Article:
Top accomplishment: In November 2011, I was honored to present Paducah’s bid for inclusion in the United Nations Educations, Scientific & Cultural Organization’s (UNESCO) Creative Cities Network at the annual conference in Seoul, Korea. I remember presenting between the mayors of Sapporo, Japan, and Jaipur, India. Paducah was admitted into the network in 2015 as a Creative City of Crafts and Folk Art. Being an active member in UNESCO Creative Cities Network led to an appointment in 2016 by United States Secretary of State John Kerry to serve on the U.S. National Commission for UNESCO.  The U.S. National Commission for UNESCO is a Federal Advisory Committee to the Department of State on issues of Education, Science, Communications and Culture.

I also received the Paducah Area Chamber of Commerce SUMMIT Award in 2018, which is not presented every year but rather reserved as a special presentation.

Education: Business administration major (Western Kentucky University and the University of Kentucky). While attending UK, I worked in Special Collections & Archives at the Margaret I. King Library. It was there that I began learning and appreciating Kentucky history and the individuals that formed the way of life in the commonwealth. This experience ultimately led me to a career of promoting the heritage and culture of my adopted home state and city, Paducah, Ky. I am a certified destination management executive (CDME), the tourism industry’s highest individual educational achievement.

Person(s) who most influenced or mentored me: There are three groups of women who influenced me tremendously. Many of them are no longer with us, including my mother who was right in the middle of all of it. They are P.E.O. Chapter P, Grace Episcopal Church Altar Guild and the Birthday Club.

What inspires/drives me: This is our life, our community … let’s make the best of it that is possible. It’s all about quality of life.

Currently reading and/or recent movie/play/concert attended: As part of the One Book Read project sponsored by West Kentucky Community and Technical College, I’ve just completed “The Age of Miracles” by Karen Thompson Walker. I recently saw the Broadway touring production of “The Jersey Boys” at The Carson Center for the Performing Arts in Paducah.

My biggest challenge and how I overcame it: The reality of finances – tightening the belt and determining the most important thing needed to reach a goal. Taking the position for less compensation to get in the position to make more.

My advice to younger women in business: Be involved. Know you have a place in the global economy. You matter and you can make a difference.

Sarah Giolando-Matlin

Sarah Giolando-Matlin

Title/Company: Senior vice president and chief strategy officer, St. Elizabeth Healthcare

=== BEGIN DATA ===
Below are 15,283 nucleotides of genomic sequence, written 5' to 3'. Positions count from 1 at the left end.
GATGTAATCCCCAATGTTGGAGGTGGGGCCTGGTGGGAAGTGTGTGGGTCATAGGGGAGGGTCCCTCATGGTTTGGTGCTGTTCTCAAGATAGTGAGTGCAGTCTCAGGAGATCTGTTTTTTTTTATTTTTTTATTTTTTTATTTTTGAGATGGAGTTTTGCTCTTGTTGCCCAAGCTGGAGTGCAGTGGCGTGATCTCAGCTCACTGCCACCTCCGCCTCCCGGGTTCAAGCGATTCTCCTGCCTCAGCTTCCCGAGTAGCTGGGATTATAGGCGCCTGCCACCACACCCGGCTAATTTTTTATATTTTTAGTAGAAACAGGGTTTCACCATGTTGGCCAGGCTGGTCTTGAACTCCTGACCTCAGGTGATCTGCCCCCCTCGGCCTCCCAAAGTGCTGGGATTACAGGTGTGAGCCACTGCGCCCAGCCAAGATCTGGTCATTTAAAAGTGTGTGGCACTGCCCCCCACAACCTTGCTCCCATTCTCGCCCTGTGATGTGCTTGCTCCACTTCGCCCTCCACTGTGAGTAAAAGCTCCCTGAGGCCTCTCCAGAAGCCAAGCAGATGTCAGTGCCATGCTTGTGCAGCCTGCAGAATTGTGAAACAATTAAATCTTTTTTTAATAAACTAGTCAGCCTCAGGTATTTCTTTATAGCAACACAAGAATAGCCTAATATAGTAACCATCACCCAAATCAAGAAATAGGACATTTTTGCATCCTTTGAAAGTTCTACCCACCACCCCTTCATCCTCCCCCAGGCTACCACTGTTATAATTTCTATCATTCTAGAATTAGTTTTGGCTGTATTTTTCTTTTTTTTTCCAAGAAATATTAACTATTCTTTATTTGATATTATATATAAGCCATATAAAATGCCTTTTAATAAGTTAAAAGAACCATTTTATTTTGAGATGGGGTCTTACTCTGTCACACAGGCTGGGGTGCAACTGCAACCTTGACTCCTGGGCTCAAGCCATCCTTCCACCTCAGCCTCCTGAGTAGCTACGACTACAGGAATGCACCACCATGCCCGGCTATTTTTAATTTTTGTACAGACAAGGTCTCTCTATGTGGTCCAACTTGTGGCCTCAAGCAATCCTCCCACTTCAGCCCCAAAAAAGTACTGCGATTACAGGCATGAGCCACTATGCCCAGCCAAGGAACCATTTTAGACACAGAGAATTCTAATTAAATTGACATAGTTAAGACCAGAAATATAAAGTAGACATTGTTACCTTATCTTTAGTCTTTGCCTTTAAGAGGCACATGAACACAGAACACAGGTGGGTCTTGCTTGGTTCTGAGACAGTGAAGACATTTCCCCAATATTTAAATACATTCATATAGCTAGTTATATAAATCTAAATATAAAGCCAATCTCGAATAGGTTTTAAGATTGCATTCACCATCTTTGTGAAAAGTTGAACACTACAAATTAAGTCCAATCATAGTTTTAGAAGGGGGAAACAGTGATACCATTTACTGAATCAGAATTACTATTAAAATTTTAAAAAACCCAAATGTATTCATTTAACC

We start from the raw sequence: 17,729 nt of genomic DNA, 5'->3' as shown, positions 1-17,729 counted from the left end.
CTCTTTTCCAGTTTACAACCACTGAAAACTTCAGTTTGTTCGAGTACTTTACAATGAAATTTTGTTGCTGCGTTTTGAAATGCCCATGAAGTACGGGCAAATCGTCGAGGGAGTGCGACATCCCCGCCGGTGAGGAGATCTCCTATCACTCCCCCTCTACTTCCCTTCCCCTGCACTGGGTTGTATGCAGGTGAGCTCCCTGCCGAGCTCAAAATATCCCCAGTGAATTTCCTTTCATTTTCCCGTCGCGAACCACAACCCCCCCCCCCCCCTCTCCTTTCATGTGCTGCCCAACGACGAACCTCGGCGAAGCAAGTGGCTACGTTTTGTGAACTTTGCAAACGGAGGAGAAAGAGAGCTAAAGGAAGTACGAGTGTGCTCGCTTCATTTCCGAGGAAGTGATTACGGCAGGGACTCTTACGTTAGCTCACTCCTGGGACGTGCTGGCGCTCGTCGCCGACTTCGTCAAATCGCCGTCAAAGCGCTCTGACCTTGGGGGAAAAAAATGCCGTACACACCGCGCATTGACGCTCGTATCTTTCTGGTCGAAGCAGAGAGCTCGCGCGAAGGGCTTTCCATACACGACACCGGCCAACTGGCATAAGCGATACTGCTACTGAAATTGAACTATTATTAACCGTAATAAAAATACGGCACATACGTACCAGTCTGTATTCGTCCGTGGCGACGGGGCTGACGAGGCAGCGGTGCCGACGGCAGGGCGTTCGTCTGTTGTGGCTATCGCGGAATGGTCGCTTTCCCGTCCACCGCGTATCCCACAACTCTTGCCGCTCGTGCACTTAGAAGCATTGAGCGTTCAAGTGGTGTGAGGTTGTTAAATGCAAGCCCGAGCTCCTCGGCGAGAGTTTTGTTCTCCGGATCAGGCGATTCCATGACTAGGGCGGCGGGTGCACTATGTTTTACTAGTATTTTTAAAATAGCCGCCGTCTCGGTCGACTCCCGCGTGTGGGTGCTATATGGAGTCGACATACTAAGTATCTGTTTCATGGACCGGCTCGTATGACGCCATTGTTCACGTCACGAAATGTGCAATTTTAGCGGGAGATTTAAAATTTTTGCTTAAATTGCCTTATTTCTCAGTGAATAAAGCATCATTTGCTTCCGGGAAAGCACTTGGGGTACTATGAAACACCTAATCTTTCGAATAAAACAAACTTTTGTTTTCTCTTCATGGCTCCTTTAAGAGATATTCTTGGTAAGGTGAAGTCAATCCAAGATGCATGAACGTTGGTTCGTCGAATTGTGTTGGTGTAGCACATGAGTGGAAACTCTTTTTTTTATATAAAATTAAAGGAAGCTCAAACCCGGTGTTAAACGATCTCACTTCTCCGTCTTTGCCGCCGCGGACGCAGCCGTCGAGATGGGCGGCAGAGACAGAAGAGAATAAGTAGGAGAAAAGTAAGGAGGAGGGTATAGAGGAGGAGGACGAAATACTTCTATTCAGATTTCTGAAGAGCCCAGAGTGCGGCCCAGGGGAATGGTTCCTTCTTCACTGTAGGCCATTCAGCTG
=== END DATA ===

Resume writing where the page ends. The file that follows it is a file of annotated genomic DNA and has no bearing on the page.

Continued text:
How long at company/position:
Eight years

Previous jobs/positions: Senior manager, Healthcare and Life Sciences, Deloitte Consulting

Top accomplishment: Launching our internal opioid response team four years ago and developing a plan to combat the epidemic.

Education: Bachelor of Business Administration in international business (James Madison University, Harrisonburg, Va.); MBA from Solvay Business School in Brussels, Belgium; Fellow in the American College of Healthcare Executives (ACHE)

Person(s) who most influenced or mentored me: Several strong female leaders, including my managing partner at Deloitte Consulting, Diana O’Brien; the senior vice president of strategy and marketing at BISYS, Maryanne Houlahan; and my first real boss, Kathy Lang Albright, who was marketing director of Bartlett & Co.

What inspires/drives me: I truly appreciate being able to make a tangible impact on the health of our communities in my leadership position at St. Elizabeth Healthcare. The work we do really matters to individuals and our community at large. Meaningful work is a blessing.

Hobby/interests/volunteer work: I have a severe case of wanderlust and travel way too much but can never pass up the chance to go and see something new! I love to be active outdoors, from running to skiing to walking on the beach. I focus my volunteer activities on things that will impact the health of our community. I serve on three boards: the Greater Cincinnati Metro YMCA; Interact for Health (a foundation that provides grants to support community health initiatives); and the Tri-County Economic Development Corp. Foundation. I also am a member of the executive leadership team of the American Heart Association Heart Mini and serve on the Northern Kentucky Entrepreneurship Committee. I am a past board member of Thomas More College.

Currently reading and/or recent movie/play/concert attended: I just finished “The Handmaid’s Tail” by Margaret Atwood, and saw the musical “Kinky Boots” in New York. (Now THERE’s a combination!) For work reading, I’m in the middle of “Beyond Heroes,” the story of Thedacare’s transformation to a lean management system.

My biggest challenge and how I overcame it: I lost my father at the young and formative age of 13. At that point, I became fiercely independent. As I become wiser with age and experience, I am working at losing that independence a bit to lean more on others. Although it served me well, I have shifted my mindset to working with others to go further, instead of going very fast all alone!

My advice to younger women in business: Although it sounds cliché, I can’t say enough about the vital importance of having mentors lift you up and who see your talent and capability before you recognize it yourself. I would definitely not be in the position I am in today if it weren’t for Kathy, Maryanne and Diana insisting to me that I could reach higher, do more, dig deeper. Two other bits of very practical advice that I will borrow from my first mentor, Kathy, are: 1) Always hire a good boss. The relationship you have with your direct supervisor is critical to your growth and development. 2) Know when to leave. We can sometimes hang on too long to positions, jobs, stations in our lives. You know when you start losing your zeal for something. That’s when you need to leave and find your next step!


Lorie Hailey is a correspondent for The Lane Report. She can be reached at [email protected]